We now know the makeup of President Obama’s bipartisan deficit commission. There are 10 Ds and 8 Rs with 14 votes needed to approve a recommendation As I go down the membership list, I see a lot of folks who are likely believers in the new Washington Consensus — significant spending cuts won’t help so big tax hikes are necessary. Of course, study after study shows big tax hikes are a terrible way to bring deficits under control. They kill growth which makes balancing the budget even harder since revenues are deflated.
A new poll shows Americans hate Wall Street. Of course, bankers are never popular. But maybe never less so than right now. Yet polls also show Americans cynical about Big Anything — Big Money, Big Business, Big Government. As Sen. John McCain likes to say, the approval ratings of Congress are so low, its only supporters must be paid staffers and blood relatives.
Washington will have difficulty producing a stranger bit of public policy than raising investment taxes to pay for healthcare reform. Remember, the consensus critique of the U.S economy is that it’s been plagued by too much consumption and debt. O.K., fine. So the answer is penalizing savings and investment? Really? Pure Bizarro economics for that and a number of other reasons:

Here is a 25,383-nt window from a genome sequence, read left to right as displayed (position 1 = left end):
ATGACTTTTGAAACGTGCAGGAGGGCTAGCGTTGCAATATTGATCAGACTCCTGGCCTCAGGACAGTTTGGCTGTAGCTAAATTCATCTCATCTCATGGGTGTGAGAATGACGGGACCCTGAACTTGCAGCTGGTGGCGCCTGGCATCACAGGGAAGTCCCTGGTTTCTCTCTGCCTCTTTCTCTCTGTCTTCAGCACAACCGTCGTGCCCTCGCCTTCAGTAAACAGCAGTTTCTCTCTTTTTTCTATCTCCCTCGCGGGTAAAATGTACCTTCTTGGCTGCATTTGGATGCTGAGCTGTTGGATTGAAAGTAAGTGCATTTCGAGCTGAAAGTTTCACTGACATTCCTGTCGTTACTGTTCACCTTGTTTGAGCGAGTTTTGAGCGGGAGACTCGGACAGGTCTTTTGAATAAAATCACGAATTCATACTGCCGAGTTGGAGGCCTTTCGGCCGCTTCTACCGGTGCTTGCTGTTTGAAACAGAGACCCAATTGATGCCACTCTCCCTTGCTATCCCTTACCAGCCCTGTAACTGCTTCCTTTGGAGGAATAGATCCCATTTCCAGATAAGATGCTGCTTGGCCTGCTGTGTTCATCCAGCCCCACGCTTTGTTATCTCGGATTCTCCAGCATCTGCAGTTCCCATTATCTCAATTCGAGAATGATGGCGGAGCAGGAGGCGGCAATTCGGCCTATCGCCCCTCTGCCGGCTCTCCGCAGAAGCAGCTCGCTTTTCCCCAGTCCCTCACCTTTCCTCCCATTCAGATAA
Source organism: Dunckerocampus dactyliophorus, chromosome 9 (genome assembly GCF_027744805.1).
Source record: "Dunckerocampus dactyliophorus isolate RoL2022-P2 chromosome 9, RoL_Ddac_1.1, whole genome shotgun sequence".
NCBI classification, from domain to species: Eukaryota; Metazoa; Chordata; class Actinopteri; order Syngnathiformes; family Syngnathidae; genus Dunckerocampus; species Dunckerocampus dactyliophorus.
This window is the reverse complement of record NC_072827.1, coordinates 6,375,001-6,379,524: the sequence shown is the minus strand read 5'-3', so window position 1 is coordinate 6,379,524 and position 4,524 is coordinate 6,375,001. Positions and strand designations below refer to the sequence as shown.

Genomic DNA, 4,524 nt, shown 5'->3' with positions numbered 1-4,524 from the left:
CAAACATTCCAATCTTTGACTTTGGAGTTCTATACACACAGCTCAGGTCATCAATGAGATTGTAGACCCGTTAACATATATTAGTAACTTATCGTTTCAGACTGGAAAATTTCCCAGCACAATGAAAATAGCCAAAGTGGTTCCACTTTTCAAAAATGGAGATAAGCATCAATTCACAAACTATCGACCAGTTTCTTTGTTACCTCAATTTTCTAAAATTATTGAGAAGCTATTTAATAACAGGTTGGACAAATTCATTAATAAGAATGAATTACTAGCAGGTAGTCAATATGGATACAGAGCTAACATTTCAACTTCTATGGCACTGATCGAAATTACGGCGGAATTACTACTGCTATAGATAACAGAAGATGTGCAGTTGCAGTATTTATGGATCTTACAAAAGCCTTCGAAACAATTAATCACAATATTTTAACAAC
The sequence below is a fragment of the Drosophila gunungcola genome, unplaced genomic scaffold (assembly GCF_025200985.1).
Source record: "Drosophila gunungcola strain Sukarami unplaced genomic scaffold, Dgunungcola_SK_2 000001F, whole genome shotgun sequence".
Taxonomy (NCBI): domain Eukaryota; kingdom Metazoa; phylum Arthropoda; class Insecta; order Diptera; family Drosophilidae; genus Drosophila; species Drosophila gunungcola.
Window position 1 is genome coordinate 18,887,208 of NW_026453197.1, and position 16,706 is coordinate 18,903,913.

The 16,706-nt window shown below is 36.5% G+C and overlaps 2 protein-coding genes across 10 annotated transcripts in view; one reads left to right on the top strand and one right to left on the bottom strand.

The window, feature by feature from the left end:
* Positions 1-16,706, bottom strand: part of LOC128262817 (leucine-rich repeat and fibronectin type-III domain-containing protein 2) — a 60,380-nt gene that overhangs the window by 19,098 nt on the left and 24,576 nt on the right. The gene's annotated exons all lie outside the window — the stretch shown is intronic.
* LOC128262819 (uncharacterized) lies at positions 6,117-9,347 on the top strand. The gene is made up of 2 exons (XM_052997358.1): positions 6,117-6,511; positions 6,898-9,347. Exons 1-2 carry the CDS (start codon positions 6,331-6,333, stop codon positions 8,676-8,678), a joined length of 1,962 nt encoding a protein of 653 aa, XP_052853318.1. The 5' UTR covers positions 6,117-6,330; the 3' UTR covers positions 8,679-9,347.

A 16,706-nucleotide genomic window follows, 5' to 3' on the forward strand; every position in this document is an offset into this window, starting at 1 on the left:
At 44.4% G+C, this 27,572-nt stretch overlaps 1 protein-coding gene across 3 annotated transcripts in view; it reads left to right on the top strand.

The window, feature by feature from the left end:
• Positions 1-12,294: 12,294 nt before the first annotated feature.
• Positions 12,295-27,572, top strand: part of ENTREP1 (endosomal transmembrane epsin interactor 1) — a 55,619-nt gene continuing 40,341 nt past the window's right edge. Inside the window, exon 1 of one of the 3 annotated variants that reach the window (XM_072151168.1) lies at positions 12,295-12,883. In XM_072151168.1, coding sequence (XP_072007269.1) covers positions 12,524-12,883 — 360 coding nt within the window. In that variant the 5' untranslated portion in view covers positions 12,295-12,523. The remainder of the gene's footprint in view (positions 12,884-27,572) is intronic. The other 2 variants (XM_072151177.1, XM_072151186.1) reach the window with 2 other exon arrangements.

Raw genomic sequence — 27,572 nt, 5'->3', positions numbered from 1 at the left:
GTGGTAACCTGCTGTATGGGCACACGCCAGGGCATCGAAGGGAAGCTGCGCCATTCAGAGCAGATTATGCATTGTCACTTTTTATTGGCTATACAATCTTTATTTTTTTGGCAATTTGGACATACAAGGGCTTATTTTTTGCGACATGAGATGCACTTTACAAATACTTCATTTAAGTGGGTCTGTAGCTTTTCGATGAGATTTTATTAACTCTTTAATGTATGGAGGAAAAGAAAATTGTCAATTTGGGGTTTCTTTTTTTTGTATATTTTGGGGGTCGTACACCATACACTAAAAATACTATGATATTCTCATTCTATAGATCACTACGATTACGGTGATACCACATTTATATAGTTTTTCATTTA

David Leonhardt of the NYT just noticed that tax rates are going up and wealth is being redistributed. This makes him happy. But right now American faces a wealth creation problem. And if that isn’t working, every other problem facing America looks a lot worse. He also assumes that wealthier Americans won’t change their behavior, reducing the government’s take. Again, here is WH CEA Chair Christina Romer’s take on higher taxes when she was a econ prof at Berkeley: “Tax increases appear to have a very large, sustained, and highly significant negative impact on output … [and] that tax cuts have very large and persistent positive output effects.”
Wow (from the Boston Globe):
Iraq is now considered a safer bet than Argentina, Venezuela, Pakistan, and Dubai — and is nearly on par with the State of California, according to Bloomberg statistics on credit default swaps, which are considered a raw indicator of default risk.
Healthcare reformers in Washington are asking America’s creditors to take a leap of faith. The plan is supposed to cut future budget shortfalls. But it depends on politicians following through on cuts and taxes, a deficit commission imposing additional discipline, and untested reforms working as expected. Owners of U.S. government debt shouldn’t bank on it.